Two stroke means a type of reciprocating internal combustion engine which completes the power cycle in a single crankshaft revolution by combining the intake and compression operations into one stroke (one-half revolution) and the power and exhaust operations into a second stroke. This system requires auxiliary exhaust scavenging of the combustion products and inherently runs lean (excess of air) of stoichiometry.

(b) Applicability. You are subject to the requirements under this section if you own or operate a new or existing natural gas-fired spark ignition engine, other than an emergency engine, with a nameplate rating of 1,000 hp or greater that is used for pipeline transportation of natural gas and is located within any of the States listed in § 52.40(c)(2), including Indian country located within the borders of any such State(s).

(1) For purposes of this section, the owner or operator of an emergency stationary RICE must operate the RICE according to the requirements in paragraphs (b)(1)(i) through (iii) of this section to be treated as an emergency stationary RICE. In order for stationary RICE to be treated as an emergency RICE under this subpart, any operation other than emergency operation, maintenance and testing, and operation in non-emergency situations for up to 50 hours per year, as described in paragraphs (b)(1)(i) through (iii), is prohibited. If you do not operate the RICE according to the requirements in paragraphs (b)(1)(i) through (iii), the RICE will not be considered an emergency engine under this section and must meet all requirements for affected units in this section.

(i) There is no time limit on the use of emergency stationary RICE in emergency situations.

(ii) The owner or operator may operate your emergency stationary RICE for maintenance checks and readiness testing for a maximum of 100 hours per calendar year, provided that the tests are recommended by a Federal, state, or local government agency, the manufacturer, the vendor, or the insurance company associated with the engine. Any operation for non-emergency situations as allowed by paragraph (b)(1)(iii) of this section counts as part of the 100 hours per calendar year allowed by paragraph (b)(1)(ii) of this section. The owner or operator may petition the Administrator for approval of additional hours to be used for maintenance checks and readiness testing, but a petition is not required if the owner or operator maintains records confirming that Federal, state, or local standards require maintenance and testing of emergency RICE beyond 100 hours per calendar year. Any approval of a petition for additional hours granted by the Administrator under 40 CFR part 63, subpart ZZZZ, shall constitute approval by the Administrator of the same petition under this paragraph (b)(1)(ii).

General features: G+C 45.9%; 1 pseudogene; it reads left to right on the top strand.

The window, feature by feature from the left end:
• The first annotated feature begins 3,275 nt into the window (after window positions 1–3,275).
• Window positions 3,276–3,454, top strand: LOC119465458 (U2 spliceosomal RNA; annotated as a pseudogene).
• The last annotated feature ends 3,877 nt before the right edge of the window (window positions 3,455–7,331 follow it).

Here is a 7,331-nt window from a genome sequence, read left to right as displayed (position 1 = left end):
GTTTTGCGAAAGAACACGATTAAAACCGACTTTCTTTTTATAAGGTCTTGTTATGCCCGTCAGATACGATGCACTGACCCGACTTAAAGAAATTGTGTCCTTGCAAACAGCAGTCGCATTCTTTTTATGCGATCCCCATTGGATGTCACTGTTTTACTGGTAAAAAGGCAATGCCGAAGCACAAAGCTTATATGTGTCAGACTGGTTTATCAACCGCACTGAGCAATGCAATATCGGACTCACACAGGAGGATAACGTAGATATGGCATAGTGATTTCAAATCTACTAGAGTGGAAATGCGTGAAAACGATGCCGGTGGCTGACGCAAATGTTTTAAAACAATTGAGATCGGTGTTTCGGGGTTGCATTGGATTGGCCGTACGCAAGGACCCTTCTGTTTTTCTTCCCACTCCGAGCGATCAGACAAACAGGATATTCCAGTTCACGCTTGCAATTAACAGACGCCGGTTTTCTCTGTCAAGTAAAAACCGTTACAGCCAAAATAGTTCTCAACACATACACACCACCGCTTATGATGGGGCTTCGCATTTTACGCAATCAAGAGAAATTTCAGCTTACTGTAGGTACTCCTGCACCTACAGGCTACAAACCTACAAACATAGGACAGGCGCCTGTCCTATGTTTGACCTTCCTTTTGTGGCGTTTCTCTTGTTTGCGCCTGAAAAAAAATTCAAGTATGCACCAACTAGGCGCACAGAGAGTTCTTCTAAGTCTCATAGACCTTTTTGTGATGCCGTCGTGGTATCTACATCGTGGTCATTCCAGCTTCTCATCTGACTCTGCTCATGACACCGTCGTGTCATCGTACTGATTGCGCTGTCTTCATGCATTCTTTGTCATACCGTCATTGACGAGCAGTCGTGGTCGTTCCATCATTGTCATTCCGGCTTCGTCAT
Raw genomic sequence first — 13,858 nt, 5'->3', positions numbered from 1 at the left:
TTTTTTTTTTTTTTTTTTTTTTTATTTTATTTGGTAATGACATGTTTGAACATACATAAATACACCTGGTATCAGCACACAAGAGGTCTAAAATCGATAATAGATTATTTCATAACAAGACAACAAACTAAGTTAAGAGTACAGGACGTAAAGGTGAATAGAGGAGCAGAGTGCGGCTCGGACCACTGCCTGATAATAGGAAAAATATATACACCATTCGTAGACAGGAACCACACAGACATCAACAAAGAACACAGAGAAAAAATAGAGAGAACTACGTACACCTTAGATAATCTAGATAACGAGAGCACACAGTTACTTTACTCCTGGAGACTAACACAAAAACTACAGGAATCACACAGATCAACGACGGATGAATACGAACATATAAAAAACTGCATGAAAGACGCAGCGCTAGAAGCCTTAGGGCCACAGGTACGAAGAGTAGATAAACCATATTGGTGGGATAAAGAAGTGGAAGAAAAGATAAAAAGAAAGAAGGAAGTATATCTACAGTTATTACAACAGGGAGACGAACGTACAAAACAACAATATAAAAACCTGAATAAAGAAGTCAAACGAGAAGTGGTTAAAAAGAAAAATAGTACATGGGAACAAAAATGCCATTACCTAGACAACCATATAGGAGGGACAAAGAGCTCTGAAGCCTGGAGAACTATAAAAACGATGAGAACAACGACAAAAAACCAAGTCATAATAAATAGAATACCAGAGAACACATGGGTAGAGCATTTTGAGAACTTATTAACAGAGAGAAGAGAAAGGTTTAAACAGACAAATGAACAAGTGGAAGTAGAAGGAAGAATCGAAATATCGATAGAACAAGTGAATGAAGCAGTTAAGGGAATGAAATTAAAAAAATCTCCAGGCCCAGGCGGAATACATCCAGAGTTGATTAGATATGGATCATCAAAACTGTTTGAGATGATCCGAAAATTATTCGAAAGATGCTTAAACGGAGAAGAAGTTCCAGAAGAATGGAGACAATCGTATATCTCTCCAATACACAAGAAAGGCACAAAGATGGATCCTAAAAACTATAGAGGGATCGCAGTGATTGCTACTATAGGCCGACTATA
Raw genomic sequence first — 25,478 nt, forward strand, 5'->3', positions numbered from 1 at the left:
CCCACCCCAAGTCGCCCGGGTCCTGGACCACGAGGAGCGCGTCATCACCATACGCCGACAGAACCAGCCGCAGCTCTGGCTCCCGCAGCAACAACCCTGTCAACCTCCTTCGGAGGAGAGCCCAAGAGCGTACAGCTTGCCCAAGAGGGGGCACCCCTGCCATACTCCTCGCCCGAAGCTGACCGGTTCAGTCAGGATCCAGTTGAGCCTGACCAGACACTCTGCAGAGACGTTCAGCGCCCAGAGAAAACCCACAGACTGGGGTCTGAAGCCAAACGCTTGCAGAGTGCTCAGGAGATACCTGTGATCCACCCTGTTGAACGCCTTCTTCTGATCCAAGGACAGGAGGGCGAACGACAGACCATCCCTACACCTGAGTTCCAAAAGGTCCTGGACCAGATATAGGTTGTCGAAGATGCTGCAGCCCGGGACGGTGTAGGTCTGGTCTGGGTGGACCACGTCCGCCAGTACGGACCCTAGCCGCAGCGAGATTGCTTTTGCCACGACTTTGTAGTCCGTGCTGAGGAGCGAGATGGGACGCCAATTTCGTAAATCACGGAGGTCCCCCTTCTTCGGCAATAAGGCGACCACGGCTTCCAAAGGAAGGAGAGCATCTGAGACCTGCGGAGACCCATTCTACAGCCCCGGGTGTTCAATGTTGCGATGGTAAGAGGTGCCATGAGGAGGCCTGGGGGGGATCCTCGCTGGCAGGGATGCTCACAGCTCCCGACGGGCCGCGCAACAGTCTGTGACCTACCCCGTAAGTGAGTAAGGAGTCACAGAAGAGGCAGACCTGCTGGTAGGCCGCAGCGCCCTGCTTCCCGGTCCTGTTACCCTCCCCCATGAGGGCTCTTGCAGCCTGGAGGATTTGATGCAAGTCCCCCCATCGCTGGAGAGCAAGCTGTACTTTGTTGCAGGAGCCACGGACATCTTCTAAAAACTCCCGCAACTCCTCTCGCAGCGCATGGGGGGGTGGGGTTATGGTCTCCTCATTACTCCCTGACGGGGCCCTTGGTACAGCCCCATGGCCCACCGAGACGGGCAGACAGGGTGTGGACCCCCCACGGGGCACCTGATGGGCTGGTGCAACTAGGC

(iii) Emergency stationary RICE may be operated for up to 50 hours per calendar year in non-emergency situations. The 50 hours of operation in non-emergency situations are counted as part of the 100 hours per calendar year for maintenance and testing provided in paragraph (b)(1)(ii) of this section.

(2) If you own or operate a natural gas-fired two stroke lean burn spark ignition engine manufactured after July 1, 2007 that is meeting the applicable emissions limits in 40 CFR part 60, subpart JJJJ, table 1, the engine is not an affected unit under this section and you do not have to comply with the requirements of this section.

(3) If you own or operate a natural gas-fired four stroke lean or rich burn spark ignition engine manufactured after July 1, 2010, that is meeting the applicable emissions limits in 40 CFR part 60, subpart JJJJ, table 1, the engine is not an affected unit under this section and you do not have to comply with the requirements of this section.

(c) Emissions limitations. If you are the owner or operator of an affected unit, you must meet the following emissions limitations on a 30-day rolling average basis during the 2026 ozone season and in each ozone season thereafter:

(1) Natural gas-fired four stroke rich burn spark ignition engine: 1.0 grams per hp-hour (g/hp-hr);